Remember Screening-Turned-Diagnostic Rules

In the process of a screening colonoscopy service, if the provider finds something, such as a polyp, bill the appropriate diagnostic CPT® code rather than the screening code. Payers may vary in diagnosis coding requirements in this scenario. In most cases, you should report the screening diagnosis code followed by the diagnostic code. Be sure to check the payer’s policy before billing. Medicare (and most payers) requires you to append modifier PT A colorectal cancer screening test which led to a diagnostic procedure to the procedure code. This allows them to charge the appropriate coinsurance and deductible amounts.

For example, let’s say the patient was found to have diverticulosis during a screening colonoscopy. Proper coding is 45378 Colonoscopy, flexible; diagnostic, including collection of specimen(s) by brushing or washing, when performed (separate procedure) -PT, with ICD-10-CM codes Z12.11 and K57.30 Diverticulosis of large intestine without perforation or abscess without bleeding.

Tip: If your provider sends specimens to a pathologist for review, check the pathology report for a final diagnosis. Sometimes a provider will document simply that a polyp was removed, but when the pathology report returns, it’s identified as a cancerous polyp. You should code the diagnosis as accurately as possible, even if that means querying the physician before sending the claim to the payer.

Keep in mind: ICD-10-CM codes are specific to the location of the cancer (see Table 1).

Popular Alternative Screening Method

Cologuard™ is an at-home screening test that detects certain DNA markers and blood in the test-taker’s stool. What most people like about this test is that it is noninvasive and can be performed at home. This test has been found to detect 92 percent of colon cancers and 42 percent of high-risk pre-cancers. Most payers cover Cologuard™ under a preventive care benefit. Patients should discuss results with their healthcare provider to determine when they should be re-screened or if further testing is necessary. Cologuard™ is billed with CPT® code 81528 Oncology (colorectal) screening, quantitative real-time target and signal amplification of 10 DNA markers (KRAS mutations, promoter methylation of NDRG4 and BMP3) and fecal hemoglobin, utilizing stool, algorithm reported as a positive or negative result and diagnosis code Z12.11 or Z12.12 depending on the reason for the test. Check with your payer policies to determine if they will cover this test.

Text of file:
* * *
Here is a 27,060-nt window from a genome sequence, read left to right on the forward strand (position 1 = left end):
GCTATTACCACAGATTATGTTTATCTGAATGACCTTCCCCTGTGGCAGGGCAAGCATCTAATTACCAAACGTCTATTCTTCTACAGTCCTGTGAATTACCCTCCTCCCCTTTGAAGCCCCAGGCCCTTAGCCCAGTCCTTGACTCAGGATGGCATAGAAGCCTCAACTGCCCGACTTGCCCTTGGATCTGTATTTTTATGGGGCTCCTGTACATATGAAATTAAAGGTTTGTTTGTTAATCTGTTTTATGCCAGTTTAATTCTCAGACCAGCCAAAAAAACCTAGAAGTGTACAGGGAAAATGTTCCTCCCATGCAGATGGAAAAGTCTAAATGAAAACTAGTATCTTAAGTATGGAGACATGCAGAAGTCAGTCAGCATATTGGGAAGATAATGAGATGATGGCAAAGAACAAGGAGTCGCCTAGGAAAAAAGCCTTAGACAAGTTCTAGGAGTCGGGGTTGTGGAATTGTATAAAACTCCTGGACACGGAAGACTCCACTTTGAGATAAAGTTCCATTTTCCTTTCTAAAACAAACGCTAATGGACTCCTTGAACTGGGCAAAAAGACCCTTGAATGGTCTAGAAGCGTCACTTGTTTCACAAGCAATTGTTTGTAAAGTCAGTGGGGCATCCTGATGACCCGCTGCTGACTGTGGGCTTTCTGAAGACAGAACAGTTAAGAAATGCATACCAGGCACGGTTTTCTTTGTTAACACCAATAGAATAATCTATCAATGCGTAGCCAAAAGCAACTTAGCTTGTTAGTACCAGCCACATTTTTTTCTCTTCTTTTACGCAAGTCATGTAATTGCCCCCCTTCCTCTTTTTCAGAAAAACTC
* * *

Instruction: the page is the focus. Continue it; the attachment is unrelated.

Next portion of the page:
Code With Confidence

Pay close attention to coding guidelines and payer policies when billing any procedure or service. This will give you the knowledge and confidence to code your cases with accuracy. Query a provider when there is doubt or if you identify insufficient documentation.


Resources:

Medicare Claims Processing Manual, Chapter 18, Section 60,
www.cms.gov/Regulations-and-Guidance/Guidance/Manuals/Downloads/clm104c18pdf.pdf

American Cancer Society, www.cancer.org/cancer/colon-rectal-cancer/about/key-statistics.html, retrieved Jan. 15, 2021

www.cdc.gov/cancer/colorectal/

Nikki Taylor, MBA, COC, CPC, CPMA, CRC
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Nikki Taylor is a content specialist for TCI SuperCoder, where she develops content for SuperCoder.com, the online coding and healthcare resource division of The Coding Institute. She develops content for webinars, onsite and virtual training courses for multiple specialties, and books. She specializes in auditing, medical coding, medical billing, and practice management for multiple specialties and has over 15 years of experience in those areas.